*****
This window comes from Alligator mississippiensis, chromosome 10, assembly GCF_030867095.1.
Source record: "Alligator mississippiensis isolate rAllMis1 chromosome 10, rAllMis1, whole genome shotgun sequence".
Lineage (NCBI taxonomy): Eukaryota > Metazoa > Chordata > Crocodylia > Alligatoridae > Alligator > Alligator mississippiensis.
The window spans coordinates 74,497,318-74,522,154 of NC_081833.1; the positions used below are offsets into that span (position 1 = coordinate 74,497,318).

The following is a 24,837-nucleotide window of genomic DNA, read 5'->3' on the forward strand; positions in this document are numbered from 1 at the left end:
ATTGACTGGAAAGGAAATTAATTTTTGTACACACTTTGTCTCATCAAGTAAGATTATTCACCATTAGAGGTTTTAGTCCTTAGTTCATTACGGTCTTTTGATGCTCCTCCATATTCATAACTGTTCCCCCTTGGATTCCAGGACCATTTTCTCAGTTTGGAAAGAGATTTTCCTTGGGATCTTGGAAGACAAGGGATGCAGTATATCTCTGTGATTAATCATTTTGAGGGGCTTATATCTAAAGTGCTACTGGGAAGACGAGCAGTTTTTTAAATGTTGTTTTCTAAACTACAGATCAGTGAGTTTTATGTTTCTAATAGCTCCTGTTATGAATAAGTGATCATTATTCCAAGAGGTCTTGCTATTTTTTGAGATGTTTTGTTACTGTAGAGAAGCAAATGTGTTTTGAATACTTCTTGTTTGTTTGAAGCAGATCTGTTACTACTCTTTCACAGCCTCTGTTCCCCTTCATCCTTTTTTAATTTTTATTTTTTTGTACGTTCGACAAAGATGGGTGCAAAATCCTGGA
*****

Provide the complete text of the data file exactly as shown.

This window comes from Alligator mississippiensis, chromosome 10, assembly GCF_030867095.1.
Source record: "Alligator mississippiensis isolate rAllMis1 chromosome 10, rAllMis1, whole genome shotgun sequence".
Lineage (NCBI taxonomy): Eukaryota > Metazoa > Chordata > Crocodylia > Alligatoridae > Alligator > Alligator mississippiensis.
The window spans coordinates 74,497,318-74,522,154 of NC_081833.1; the positions used below are offsets into that span (position 1 = coordinate 74,497,318).

The following is a 24,837-nucleotide window of genomic DNA, read 5'->3' on the forward strand; positions in this document are numbered from 1 at the left end:
ATTGACTGGAAAGGAAATTAATTTTTGTACACACTTTGTCTCATCAAGTAAGATTATTCACCATTAGAGGTTTTAGTCCTTAGTTCATTACGGTCTTTTGATGCTCCTCCATATTCATAACTGTTCCCCCTTGGATTCCAGGACCATTTTCTCAGTTTGGAAAGAGATTTTCCTTGGGATCTTGGAAGACAAGGGATGCAGTATATCTCTGTGATTAATCATTTTGAGGGGCTTATATCTAAAGTGCTACTGGGAAGACGAGCAGTTTTTTAAATGTTGTTTTCTAAACTACAGATCAGTGAGTTTTATGTTTCTAATAGCTCCTGTTATGAATAAGTGATCATTATTCCAAGAGGTCTTGCTATTTTTTGAGATGTTTTGTTACTGTAGAGAAGCAAATGTGTTTTGAATACTTCTTGTTTGTTTGAAGCAGATCTGTTACTACTCTTTCACAGCCTCTGTTCCCCTTCATCCTTTTTTAATTTTTATTTTTTTGTACGTTCGACAAAGATGGGTGCAAAATCCTGGA